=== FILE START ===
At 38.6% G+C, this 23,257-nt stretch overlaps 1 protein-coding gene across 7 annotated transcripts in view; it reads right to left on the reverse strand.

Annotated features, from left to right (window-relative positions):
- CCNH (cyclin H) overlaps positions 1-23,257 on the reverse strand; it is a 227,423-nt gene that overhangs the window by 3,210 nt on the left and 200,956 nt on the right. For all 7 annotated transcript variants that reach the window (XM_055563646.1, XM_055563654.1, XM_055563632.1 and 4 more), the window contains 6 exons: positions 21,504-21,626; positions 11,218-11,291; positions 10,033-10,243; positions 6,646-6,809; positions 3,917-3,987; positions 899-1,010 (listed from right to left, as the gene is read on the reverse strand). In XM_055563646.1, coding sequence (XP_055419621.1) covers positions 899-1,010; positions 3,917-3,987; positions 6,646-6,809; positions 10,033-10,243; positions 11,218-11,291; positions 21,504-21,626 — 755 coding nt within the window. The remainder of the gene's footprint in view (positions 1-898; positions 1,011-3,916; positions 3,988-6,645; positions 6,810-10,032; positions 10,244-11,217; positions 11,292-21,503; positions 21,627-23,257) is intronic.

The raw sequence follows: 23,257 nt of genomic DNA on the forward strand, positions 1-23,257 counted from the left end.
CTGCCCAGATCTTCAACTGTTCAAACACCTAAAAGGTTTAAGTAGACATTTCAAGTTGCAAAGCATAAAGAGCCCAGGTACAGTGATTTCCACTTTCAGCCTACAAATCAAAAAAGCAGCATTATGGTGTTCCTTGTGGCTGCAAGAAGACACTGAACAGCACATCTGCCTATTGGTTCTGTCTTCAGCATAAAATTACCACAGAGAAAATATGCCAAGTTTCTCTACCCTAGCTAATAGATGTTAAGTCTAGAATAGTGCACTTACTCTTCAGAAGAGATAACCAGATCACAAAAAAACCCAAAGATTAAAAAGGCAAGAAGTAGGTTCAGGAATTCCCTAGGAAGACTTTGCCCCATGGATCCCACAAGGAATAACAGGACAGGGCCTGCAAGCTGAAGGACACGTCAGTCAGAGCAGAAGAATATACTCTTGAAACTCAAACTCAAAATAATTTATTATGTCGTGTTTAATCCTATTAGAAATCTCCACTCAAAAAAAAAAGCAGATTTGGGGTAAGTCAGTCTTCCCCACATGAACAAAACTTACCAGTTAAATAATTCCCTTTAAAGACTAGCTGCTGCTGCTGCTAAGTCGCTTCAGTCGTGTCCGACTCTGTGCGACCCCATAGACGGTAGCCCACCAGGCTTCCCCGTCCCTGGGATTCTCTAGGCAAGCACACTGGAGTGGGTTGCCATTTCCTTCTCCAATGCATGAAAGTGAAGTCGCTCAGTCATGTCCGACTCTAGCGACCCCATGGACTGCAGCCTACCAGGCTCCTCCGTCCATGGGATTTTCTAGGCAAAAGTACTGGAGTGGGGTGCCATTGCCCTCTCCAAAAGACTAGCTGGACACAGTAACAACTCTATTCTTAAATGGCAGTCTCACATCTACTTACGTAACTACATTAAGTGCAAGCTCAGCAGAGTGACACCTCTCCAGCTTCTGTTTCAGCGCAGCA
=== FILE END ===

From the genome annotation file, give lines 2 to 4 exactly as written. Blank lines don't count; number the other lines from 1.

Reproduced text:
Annotated features, from left to right (window-relative positions):
- CCNH (cyclin H) overlaps positions 1-23,257 on the reverse strand; it is a 227,423-nt gene that overhangs the window by 3,210 nt on the left and 200,956 nt on the right. For all 7 annotated transcript variants that reach the window (XM_055563646.1, XM_055563654.1, XM_055563632.1 and 4 more), the window contains 6 exons: positions 21,504-21,626; positions 11,218-11,291; positions 10,033-10,243; positions 6,646-6,809; positions 3,917-3,987; positions 899-1,010 (listed from right to left, as the gene is read on the reverse strand). In XM_055563646.1, coding sequence (XP_055419621.1) covers positions 899-1,010; positions 3,917-3,987; positions 6,646-6,809; positions 10,033-10,243; positions 11,218-11,291; positions 21,504-21,626 — 755 coding nt within the window. The remainder of the gene's footprint in view (positions 1-898; positions 1,011-3,916; positions 3,988-6,645; positions 6,810-10,032; positions 10,244-11,217; positions 11,292-21,503; positions 21,627-23,257) is intronic.

The raw sequence follows: 23,257 nt of genomic DNA on the forward strand, positions 1-23,257 counted from the left end.